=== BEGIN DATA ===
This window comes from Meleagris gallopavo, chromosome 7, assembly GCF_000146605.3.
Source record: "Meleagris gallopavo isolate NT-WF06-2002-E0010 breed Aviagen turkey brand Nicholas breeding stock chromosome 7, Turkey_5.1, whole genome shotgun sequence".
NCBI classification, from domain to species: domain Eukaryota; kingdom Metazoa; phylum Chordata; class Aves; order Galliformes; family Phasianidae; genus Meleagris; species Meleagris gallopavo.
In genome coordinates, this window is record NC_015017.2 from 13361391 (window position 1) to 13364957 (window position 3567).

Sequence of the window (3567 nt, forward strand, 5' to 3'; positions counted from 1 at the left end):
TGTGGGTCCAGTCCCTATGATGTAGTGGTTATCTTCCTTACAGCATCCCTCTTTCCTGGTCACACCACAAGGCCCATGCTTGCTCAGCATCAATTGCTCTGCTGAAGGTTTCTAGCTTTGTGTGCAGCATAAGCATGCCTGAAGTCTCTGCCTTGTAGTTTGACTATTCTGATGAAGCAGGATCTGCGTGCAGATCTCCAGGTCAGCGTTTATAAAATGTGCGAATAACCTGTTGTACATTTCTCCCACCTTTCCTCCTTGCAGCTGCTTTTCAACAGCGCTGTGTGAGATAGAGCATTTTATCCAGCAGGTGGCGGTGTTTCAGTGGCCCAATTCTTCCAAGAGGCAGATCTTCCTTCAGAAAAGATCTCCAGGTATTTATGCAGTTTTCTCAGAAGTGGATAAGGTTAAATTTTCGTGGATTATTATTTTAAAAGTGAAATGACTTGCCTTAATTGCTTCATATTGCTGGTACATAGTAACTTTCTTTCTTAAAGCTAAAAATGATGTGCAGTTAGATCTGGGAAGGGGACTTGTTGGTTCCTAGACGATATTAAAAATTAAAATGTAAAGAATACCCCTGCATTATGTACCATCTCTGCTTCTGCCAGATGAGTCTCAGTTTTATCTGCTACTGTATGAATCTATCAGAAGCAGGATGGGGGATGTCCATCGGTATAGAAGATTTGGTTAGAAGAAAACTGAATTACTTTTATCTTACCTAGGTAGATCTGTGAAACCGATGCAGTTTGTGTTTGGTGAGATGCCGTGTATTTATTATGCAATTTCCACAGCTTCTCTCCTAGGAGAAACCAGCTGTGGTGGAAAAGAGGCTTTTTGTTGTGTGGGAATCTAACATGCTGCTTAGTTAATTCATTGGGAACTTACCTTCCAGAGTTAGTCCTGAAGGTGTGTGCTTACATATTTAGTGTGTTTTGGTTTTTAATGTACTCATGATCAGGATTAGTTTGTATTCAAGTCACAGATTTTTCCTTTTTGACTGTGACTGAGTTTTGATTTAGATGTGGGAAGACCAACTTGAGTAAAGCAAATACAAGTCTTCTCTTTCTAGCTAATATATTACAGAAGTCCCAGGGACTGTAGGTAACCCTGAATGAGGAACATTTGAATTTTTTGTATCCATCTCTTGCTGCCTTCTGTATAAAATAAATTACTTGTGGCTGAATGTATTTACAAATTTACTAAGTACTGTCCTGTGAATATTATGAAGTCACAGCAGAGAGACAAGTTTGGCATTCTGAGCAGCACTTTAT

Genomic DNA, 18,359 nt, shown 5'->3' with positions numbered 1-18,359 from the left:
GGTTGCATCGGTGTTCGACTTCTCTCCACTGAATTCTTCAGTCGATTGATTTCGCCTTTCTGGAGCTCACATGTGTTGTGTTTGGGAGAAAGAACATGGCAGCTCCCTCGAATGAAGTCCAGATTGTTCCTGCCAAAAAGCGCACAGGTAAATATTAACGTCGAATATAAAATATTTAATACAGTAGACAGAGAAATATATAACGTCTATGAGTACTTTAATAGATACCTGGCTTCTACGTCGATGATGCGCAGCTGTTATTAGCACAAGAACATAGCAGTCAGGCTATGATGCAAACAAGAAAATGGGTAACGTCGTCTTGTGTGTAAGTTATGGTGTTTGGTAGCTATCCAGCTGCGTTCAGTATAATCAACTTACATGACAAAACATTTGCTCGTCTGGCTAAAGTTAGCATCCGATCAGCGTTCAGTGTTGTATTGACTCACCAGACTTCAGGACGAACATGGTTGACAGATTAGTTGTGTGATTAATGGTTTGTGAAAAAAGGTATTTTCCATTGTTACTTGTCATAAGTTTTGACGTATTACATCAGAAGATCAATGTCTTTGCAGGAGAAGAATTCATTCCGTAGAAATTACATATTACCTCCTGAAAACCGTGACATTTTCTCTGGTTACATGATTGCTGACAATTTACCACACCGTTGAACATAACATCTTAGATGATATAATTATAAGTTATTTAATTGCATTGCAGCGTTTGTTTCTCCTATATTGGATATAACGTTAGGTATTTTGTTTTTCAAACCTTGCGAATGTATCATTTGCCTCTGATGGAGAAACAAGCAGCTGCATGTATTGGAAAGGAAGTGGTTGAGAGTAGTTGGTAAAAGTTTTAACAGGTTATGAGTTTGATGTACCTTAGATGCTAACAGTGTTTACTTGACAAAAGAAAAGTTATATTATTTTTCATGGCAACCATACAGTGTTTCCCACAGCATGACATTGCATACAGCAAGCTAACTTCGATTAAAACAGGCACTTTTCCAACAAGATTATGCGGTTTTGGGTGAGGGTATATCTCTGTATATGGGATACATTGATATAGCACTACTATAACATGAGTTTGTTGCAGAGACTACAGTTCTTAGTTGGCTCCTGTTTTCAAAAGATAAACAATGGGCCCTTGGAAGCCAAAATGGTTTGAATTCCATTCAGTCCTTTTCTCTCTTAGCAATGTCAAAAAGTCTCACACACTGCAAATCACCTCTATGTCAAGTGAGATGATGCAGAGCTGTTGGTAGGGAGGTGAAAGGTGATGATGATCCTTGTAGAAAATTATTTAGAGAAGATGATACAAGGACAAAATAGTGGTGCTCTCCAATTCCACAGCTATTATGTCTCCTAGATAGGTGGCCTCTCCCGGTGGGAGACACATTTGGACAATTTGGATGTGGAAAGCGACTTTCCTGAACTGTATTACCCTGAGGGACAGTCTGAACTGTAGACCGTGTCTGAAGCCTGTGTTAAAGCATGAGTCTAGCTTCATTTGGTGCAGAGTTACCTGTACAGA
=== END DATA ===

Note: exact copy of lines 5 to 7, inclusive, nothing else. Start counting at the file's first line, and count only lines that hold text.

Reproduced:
Sequence of the window (3567 nt, forward strand, 5' to 3'; positions counted from 1 at the left end):
TGTGGGTCCAGTCCCTATGATGTAGTGGTTATCTTCCTTACAGCATCCCTCTTTCCTGGTCACACCACAAGGCCCATGCTTGCTCAGCATCAATTGCTCTGCTGAAGGTTTCTAGCTTTGTGTGCAGCATAAGCATGCCTGAAGTCTCTGCCTTGTAGTTTGACTATTCTGATGAAGCAGGATCTGCGTGCAGATCTCCAGGTCAGCGTTTATAAAATGTGCGAATAACCTGTTGTACATTTCTCCCACCTTTCCTCCTTGCAGCTGCTTTTCAACAGCGCTGTGTGAGATAGAGCATTTTATCCAGCAGGTGGCGGTGTTTCAGTGGCCCAATTCTTCCAAGAGGCAGATCTTCCTTCAGAAAAGATCTCCAGGTATTTATGCAGTTTTCTCAGAAGTGGATAAGGTTAAATTTTCGTGGATTATTATTTTAAAAGTGAAATGACTTGCCTTAATTGCTTCATATTGCTGGTACATAGTAACTTTCTTTCTTAAAGCTAAAAATGATGTGCAGTTAGATCTGGGAAGGGGACTTGTTGGTTCCTAGACGATATTAAAAATTAAAATGTAAAGAATACCCCTGCATTATGTACCATCTCTGCTTCTGCCAGATGAGTCTCAGTTTTATCTGCTACTGTATGAATCTATCAGAAGCAGGATGGGGGATGTCCATCGGTATAGAAGATTTGGTTAGAAGAAAACTGAATTACTTTTATCTTACCTAGGTAGATCTGTGAAACCGATGCAGTTTGTGTTTGGTGAGATGCCGTGTATTTATTATGCAATTTCCACAGCTTCTCTCCTAGGAGAAACCAGCTGTGGTGGAAAAGAGGCTTTTTGTTGTGTGGGAATCTAACATGCTGCTTAGTTAATTCATTGGGAACTTACCTTCCAGAGTTAGTCCTGAAGGTGTGTGCTTACATATTTAGTGTGTTTTGGTTTTTAATGTACTCATGATCAGGATTAGTTTGTATTCAAGTCACAGATTTTTCCTTTTTGACTGTGACTGAGTTTTGATTTAGATGTGGGAAGACCAACTTGAGTAAAGCAAATACAAGTCTTCTCTTTCTAGCTAATATATTACAGAAGTCCCAGGGACTGTAGGTAACCCTGAATGAGGAACATTTGAATTTTTTGTATCCATCTCTTGCTGCCTTCTGTATAAAATAAATTACTTGTGGCTGAATGTATTTACAAATTTACTAAGTACTGTCCTGTGAATATTATGAAGTCACAGCAGAGAGACAAGTTTGGCATTCTGAGCAGCACTTTAT

Genomic DNA, 18,359 nt, shown 5'->3' with positions numbered 1-18,359 from the left: